30.9.11

LOSING THAT EDGE.

Our President suggests that there's something wrong with his constituents, and Roger Kimball disagrees.
Who told you that America had lost its competitive edge “over the last couple of decades”? Whoever it was, you should sack him. He doesn’t know what he’s talking about.

Like Koko in the Mikado, I have a little list, and I offer it to you, Barack, free and for nothing, without tax or levy:

Google. Yahoo. Facebook. Microsoft. Intel. Apple. Cisco. Adobe. Oracle. Wikipedia. YouTube. Twitter. Sun. Amazon. eBay.
What do these world-bestriding colossi have in common? One thing is, they’re American companies. What other country can field a tenth as many innovative tech companies? None.

No, there is nothing flaccid about American business. There’s plenty of keenness on its “competitive edge.” It’s far and away the most productive and innovative economic machine in the world.

What’s “gone soft” and lost its “competitive edge” is American government, which can’t see a pile of money it doesn’t wish to expropriate in order to feed its “spread-the-wealth-around” socialist appetite and which sees government as the adversary rather than the enabler of business. That’s the rotten softness we have to worry about.
When it comes to world-bestriding colossi, why stop with the tech companies?

There's General Electric, most recently providing serious diesel freight locomotives to the Continent.

There's Nucor Steel, which at my most recent pass through the directory of steel plants, now melts more raw steel than the successors to U. S. Steel and Bethlehem.

There are the BNSF, Union Pacific, and CN Railroads, which have put capital into infrastructure improvements at a rate that the Highway Commissioner can't emulate, even with the various transportation and stimulus bills.  (To some extent, the freight railroads resist the plans to speed up passenger trains on lines already crowded with freight traffic.   Routes the new economy has bypassed, such as Chicago-Detroit, can be sold for conversion to passenger lines, and such lines might even have potential, unless the college bubble pops.)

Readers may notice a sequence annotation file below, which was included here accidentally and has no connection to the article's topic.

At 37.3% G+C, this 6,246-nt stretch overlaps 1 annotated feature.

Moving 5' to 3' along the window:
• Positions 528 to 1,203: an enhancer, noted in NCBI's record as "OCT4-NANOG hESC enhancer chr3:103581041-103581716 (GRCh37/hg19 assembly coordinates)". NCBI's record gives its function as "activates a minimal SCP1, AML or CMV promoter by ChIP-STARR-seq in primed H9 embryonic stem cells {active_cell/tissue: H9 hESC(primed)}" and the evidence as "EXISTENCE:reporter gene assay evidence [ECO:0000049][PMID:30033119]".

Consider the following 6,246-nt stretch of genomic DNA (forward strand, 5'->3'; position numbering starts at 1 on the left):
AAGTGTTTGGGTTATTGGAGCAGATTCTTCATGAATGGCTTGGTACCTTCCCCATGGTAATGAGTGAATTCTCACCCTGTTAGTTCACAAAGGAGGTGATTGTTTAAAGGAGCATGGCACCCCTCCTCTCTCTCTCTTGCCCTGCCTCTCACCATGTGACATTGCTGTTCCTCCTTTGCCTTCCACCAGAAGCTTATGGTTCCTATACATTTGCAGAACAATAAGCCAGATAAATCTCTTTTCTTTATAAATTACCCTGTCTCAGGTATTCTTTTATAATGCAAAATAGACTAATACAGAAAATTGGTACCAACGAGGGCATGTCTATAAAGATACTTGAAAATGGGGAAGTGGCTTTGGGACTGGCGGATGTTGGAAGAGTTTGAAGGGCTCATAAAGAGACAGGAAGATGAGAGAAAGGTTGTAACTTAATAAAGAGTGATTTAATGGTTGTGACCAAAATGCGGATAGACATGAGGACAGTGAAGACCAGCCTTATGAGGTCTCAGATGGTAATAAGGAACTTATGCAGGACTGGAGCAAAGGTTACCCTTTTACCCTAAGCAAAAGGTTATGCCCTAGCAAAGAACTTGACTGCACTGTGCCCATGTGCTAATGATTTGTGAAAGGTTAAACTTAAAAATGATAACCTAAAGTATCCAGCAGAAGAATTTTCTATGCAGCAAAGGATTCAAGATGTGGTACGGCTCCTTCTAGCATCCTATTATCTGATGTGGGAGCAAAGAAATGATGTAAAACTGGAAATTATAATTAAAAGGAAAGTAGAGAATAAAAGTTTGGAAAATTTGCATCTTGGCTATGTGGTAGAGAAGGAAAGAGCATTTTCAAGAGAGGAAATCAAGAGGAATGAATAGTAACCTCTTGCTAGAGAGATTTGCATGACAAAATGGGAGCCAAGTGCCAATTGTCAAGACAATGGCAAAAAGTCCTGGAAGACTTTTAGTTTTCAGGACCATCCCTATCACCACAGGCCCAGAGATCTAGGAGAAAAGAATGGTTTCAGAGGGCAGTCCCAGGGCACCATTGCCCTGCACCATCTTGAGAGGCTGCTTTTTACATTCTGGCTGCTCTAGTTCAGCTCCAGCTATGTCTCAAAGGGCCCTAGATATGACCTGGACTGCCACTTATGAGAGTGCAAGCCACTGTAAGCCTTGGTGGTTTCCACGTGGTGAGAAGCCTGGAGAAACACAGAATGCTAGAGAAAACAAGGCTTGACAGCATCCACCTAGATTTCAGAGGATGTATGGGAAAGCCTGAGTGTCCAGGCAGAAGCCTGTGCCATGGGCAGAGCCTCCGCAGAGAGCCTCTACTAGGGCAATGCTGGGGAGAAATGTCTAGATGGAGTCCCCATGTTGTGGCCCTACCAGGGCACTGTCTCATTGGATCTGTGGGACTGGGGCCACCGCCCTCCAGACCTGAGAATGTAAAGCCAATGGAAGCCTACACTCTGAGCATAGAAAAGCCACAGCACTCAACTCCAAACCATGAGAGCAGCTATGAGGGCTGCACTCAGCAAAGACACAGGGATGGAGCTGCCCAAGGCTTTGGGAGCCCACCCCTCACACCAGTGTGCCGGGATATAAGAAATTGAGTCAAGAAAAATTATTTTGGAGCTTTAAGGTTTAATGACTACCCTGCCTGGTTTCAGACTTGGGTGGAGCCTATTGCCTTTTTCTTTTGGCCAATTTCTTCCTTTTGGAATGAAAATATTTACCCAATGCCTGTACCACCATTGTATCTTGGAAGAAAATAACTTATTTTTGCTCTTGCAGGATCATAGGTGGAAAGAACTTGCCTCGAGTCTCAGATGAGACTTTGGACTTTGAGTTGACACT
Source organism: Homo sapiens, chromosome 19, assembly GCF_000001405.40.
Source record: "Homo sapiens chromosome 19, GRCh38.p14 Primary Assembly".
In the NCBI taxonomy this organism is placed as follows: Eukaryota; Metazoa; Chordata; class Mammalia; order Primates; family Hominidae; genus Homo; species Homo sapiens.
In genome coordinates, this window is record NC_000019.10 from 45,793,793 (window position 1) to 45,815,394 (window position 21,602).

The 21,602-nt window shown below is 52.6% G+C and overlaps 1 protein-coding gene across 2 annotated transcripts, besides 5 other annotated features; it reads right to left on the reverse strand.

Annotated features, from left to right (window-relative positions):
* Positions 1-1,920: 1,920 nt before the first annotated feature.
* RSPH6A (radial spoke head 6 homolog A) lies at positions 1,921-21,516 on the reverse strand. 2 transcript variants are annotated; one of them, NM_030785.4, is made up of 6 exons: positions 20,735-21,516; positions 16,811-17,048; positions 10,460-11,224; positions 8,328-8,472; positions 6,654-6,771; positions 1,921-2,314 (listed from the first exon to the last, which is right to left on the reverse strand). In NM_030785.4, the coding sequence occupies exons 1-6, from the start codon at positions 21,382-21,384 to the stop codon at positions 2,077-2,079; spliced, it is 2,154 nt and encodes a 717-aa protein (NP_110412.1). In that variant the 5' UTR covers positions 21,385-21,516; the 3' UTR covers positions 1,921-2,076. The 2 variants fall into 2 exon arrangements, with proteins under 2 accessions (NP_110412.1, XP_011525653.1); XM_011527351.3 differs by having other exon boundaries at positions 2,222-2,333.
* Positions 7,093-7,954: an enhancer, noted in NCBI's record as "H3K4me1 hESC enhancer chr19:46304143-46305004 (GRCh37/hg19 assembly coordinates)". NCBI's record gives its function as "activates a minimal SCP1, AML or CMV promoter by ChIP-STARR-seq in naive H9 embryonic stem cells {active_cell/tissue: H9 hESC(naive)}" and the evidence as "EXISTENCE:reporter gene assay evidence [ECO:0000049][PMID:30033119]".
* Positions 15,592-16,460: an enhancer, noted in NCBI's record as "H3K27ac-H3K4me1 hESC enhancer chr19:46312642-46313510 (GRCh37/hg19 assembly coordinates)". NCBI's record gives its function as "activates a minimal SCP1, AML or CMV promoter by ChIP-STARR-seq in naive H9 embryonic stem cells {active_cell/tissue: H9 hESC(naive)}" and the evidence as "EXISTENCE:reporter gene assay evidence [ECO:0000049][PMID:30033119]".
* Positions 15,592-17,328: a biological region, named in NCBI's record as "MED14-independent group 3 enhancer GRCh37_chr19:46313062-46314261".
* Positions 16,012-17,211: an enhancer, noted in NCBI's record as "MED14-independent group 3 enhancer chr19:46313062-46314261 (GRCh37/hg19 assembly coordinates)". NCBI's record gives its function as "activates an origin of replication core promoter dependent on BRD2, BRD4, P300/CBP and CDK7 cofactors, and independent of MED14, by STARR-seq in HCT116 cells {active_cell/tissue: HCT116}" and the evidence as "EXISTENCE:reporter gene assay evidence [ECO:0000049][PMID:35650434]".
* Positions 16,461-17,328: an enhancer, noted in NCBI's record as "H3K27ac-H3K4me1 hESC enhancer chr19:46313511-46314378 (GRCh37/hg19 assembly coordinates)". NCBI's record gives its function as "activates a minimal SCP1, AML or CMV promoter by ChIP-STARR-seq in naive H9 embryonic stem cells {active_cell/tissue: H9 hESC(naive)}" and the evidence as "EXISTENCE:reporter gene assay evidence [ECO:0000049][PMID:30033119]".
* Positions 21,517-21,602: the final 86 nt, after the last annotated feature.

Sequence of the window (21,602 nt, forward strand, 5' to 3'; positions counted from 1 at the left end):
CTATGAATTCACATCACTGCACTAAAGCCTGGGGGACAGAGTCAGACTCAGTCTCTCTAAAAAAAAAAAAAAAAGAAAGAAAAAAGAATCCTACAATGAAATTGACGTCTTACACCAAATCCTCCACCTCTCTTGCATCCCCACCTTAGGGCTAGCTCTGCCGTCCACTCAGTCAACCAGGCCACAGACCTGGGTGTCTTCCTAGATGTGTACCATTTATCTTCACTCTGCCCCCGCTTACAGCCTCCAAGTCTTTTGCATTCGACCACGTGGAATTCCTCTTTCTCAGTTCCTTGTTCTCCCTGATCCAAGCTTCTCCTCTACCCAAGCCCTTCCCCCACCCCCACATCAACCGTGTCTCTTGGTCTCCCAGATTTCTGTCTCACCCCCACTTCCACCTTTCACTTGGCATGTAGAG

2 comments:

David said...

"When it comes to world-bestriding colossi, why stop with the tech companies?" Good...I"m glad you made that point. Too many people these days are using "technology" as a synonym for "computer stuff."

Unfortunately, though, it *is* true that the regulatory environment, along with tax policy, makes it easier to start and grow a software, computer services, or computer electronics company than one which has a high profile in the physical world.

Stephen Karlson said...

Perhaps the regulatory environment is a challenge, but a recent issue of Trains had a photo essay on the double-tracking of the Santa Fe through Abo Canyon (imagine the kind of gash in the earth Wile E. Coyote is eternally plopping into) to prevent delays of up to three hours to intermodal trains, and on a recent trip to Indianapolis I went past a new Steel Dynamics minimill just east of Crawfordsville. Steel Dynamics is a new steel company from the late 1990s.

I noticed your gripe about the misuse of technology to mean computers at your own place. An elephant harnessed to a bale ring is technology, and no computer can emulate it.

All the same, heavy industry isn't completely dead. The computers might control the pipe mills, but those oil country projects are going to buy a lot of seamless tube.